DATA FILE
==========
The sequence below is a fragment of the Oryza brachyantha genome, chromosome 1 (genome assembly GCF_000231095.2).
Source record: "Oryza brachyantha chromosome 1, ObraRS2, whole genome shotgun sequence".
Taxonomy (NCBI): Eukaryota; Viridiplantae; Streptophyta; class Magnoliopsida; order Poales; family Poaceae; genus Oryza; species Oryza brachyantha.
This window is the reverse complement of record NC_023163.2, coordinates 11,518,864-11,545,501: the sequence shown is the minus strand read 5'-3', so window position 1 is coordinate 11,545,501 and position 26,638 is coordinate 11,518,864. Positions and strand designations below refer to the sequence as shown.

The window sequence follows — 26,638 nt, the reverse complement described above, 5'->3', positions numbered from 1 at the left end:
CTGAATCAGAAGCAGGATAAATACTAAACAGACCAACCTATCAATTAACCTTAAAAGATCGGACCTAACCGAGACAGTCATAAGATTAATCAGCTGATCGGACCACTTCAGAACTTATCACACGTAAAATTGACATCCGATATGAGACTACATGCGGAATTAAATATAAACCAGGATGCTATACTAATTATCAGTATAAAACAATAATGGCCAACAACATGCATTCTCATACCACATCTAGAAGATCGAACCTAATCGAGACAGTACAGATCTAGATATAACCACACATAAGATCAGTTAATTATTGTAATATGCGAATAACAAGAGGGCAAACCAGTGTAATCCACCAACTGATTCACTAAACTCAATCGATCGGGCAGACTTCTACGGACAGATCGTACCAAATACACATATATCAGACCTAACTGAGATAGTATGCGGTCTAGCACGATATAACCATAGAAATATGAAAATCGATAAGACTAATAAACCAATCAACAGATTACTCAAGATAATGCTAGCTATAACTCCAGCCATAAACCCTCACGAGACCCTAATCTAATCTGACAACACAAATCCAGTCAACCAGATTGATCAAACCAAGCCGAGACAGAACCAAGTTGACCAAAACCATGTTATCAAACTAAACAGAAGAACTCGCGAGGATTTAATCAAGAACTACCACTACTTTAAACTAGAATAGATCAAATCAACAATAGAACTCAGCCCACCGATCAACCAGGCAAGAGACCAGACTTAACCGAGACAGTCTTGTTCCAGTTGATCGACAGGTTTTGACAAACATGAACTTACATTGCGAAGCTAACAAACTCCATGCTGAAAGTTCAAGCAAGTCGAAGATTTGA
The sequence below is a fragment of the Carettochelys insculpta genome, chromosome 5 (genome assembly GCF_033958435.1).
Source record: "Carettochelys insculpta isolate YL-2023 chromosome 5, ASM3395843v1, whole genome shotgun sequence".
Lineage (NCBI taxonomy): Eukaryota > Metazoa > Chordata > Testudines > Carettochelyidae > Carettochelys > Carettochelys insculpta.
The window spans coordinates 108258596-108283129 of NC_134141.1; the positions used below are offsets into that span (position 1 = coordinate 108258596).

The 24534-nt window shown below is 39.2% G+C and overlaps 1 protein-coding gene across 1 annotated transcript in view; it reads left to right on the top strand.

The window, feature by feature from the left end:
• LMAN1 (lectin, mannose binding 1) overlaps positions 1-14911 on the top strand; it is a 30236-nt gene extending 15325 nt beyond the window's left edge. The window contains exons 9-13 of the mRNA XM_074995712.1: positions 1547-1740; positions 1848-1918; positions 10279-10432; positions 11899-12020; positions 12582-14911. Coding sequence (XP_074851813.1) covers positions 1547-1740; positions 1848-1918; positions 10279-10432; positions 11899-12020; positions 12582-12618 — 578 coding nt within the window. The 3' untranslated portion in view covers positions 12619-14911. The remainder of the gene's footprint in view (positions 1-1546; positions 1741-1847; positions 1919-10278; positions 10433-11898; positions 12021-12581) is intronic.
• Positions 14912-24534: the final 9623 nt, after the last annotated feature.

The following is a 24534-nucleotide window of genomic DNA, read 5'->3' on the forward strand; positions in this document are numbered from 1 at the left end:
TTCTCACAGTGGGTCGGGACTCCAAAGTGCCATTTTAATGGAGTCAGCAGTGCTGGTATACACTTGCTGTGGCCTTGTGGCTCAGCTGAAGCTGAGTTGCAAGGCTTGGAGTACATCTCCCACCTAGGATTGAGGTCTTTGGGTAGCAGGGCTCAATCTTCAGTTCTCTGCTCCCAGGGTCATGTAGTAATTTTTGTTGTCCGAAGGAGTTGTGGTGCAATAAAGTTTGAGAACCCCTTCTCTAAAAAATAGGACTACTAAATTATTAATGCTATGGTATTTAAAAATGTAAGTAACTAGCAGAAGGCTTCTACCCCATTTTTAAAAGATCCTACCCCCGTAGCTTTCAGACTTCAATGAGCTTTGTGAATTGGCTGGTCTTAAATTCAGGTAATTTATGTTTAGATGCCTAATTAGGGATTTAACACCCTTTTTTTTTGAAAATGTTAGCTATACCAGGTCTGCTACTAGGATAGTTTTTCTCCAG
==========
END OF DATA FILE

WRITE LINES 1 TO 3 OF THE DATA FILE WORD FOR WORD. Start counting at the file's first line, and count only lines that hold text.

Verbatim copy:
The sequence below is a fragment of the Oryza brachyantha genome, chromosome 1 (genome assembly GCF_000231095.2).
Source record: "Oryza brachyantha chromosome 1, ObraRS2, whole genome shotgun sequence".
Taxonomy (NCBI): Eukaryota; Viridiplantae; Streptophyta; class Magnoliopsida; order Poales; family Poaceae; genus Oryza; species Oryza brachyantha.